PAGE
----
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[632] should be given. All thought of the uncertainty of battle seemed to have vanished; every one seemed to think he would prove a hero, and felt certain that promotion would follow the battle of to-morrow.

Those who witnessed the enthusiasm of our men said it was wonderful; their bearing was more like that of veterans than men who less than a year ago knew nothing of war and its horrors. They appeared determined to know no such word as fail, and felt satisfied that by their exertions a great point was to be gained in bringing this war to a successful termination.

The line of battle was formed at daybreak yesterday morning, and no better men can be found in any army than they who formed it. I refer to the division commanders — Weitzel, the young man, but old soldier; Grover, the well-known commander of a brigade in Hooker's division on the Peninsula Augur, who commanded a brigade and was wounded at Cedar Mountain; and last, though not least, Sherman, better known in the army as Tim Sherman, one of the best soldiers in the service.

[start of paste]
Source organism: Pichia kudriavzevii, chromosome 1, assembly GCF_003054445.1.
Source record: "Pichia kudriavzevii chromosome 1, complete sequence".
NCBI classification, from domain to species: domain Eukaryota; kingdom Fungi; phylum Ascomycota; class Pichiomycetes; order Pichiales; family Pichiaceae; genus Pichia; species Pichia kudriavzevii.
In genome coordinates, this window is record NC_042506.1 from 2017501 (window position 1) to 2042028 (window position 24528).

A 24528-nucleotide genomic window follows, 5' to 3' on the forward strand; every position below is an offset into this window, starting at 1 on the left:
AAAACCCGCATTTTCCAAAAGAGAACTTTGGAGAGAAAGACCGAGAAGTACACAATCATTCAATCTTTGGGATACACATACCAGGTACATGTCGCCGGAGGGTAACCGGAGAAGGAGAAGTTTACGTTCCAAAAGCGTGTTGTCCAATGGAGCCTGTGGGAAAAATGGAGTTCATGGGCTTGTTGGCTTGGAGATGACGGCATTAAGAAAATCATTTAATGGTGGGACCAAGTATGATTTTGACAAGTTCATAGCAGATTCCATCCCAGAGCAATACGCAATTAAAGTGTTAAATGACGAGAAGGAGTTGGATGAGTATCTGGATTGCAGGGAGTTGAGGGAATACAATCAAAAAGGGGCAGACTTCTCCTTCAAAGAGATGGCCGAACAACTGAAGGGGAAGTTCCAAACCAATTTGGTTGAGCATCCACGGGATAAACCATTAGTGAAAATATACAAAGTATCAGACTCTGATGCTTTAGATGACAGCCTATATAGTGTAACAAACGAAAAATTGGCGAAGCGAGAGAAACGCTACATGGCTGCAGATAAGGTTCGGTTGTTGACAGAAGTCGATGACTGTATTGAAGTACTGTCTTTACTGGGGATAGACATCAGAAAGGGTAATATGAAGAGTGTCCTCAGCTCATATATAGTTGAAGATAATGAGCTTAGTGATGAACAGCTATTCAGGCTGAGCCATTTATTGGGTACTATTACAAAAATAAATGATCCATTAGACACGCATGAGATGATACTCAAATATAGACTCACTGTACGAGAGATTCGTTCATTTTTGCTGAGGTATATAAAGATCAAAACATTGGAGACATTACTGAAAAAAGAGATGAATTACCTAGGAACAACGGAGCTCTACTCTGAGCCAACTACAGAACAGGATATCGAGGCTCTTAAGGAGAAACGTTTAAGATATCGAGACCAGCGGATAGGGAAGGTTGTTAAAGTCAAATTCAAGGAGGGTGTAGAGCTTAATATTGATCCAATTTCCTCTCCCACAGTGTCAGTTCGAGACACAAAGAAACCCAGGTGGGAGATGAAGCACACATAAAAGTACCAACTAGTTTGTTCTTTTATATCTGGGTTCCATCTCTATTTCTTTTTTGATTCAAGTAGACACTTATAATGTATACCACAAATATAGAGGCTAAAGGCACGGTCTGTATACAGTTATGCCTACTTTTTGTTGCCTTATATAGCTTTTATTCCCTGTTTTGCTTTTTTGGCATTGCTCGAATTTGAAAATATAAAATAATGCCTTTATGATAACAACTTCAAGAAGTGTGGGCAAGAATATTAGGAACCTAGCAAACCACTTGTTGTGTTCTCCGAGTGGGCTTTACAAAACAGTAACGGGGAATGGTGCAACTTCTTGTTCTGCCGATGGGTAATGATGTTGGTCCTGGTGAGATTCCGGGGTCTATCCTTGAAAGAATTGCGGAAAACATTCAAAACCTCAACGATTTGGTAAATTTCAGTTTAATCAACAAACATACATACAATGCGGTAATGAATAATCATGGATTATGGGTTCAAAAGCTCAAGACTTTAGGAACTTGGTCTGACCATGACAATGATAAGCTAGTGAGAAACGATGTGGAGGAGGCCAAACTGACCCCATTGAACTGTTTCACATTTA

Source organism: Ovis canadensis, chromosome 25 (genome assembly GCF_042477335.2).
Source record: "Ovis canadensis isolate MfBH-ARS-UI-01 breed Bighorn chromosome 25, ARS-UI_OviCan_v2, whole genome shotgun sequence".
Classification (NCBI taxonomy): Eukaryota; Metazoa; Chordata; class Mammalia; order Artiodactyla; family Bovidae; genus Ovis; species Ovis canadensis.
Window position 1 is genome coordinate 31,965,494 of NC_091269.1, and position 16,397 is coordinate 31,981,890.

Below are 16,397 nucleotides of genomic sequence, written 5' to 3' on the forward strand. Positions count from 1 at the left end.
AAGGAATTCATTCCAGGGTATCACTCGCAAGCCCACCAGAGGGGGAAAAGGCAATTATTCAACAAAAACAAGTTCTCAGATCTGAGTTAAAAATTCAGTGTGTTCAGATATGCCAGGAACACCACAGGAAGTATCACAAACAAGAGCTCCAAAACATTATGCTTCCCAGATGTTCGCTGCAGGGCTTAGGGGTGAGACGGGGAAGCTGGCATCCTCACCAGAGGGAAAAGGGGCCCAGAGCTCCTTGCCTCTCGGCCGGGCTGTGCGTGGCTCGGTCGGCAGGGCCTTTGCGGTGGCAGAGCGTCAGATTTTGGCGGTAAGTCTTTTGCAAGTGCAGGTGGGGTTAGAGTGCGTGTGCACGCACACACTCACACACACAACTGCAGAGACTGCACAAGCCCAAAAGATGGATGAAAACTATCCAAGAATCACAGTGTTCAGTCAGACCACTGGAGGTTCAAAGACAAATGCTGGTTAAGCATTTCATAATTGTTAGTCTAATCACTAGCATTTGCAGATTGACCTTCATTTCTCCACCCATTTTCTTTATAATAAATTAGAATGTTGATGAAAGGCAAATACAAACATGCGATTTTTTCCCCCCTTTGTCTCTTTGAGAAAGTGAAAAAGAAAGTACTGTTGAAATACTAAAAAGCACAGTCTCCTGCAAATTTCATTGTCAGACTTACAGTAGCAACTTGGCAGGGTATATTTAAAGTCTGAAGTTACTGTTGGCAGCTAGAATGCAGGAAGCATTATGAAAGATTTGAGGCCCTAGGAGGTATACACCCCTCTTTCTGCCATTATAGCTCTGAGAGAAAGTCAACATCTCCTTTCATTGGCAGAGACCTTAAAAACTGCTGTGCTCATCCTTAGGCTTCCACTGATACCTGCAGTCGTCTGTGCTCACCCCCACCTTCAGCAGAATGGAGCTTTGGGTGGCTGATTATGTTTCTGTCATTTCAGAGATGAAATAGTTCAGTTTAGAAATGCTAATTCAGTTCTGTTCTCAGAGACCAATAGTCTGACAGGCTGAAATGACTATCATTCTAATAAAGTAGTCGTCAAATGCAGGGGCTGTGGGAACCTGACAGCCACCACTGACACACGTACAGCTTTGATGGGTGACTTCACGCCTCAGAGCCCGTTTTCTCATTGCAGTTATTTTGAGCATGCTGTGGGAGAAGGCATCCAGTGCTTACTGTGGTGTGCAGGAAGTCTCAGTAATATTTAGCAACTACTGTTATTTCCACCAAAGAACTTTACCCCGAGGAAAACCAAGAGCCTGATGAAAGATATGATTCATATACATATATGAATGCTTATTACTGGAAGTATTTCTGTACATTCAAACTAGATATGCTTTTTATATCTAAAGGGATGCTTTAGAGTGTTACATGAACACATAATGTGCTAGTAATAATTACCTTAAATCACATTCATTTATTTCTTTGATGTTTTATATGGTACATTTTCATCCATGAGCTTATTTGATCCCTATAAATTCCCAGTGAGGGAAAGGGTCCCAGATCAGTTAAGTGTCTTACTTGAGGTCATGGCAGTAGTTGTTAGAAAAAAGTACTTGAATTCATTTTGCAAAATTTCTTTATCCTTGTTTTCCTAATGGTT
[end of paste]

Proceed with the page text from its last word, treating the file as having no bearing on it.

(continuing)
The plan appears to have been to carry the enemy's positions on the right and left first, and this work consequently devolved upon the divisions of Generals Weitzel and Sherman. It was not long after the advance was sounded that our troops met those of the enemy, and it soon became evident that every foot of ground we gained was to be fought for with determination. The fight soon commenced along the entire line. On the right the sharp rattle of musketry and roar of artillery gave notice that Weitzel was at work, and as it increased in intensity it became evident that he was having no boy's play ; and he had not. Every inch was disputed; the enemy fought with the ferocity of demons; but it was to no purpose; our boys drove them slowly but steadily, using clubbed muskets and bayonets when they could not load. It was soon apparent that whatever else would be done by the army, Weitzel was bound to win; his column could not be checked, although suffering greatly; the enemy went down before them as grass before the scythe of the mower; and, although the work was tedious and bloody, no one faltered. General Weitzel, keeping his men well in hand for the last rush, put them at the enemy's works on the river side, and they went on with a will, making the air resound with their shouts. Here the fight became murderous; it was hand to hand and breast to breast, the bayonet doing the main part of the work. The rebels could not stand it, however, and were compelled to fall back.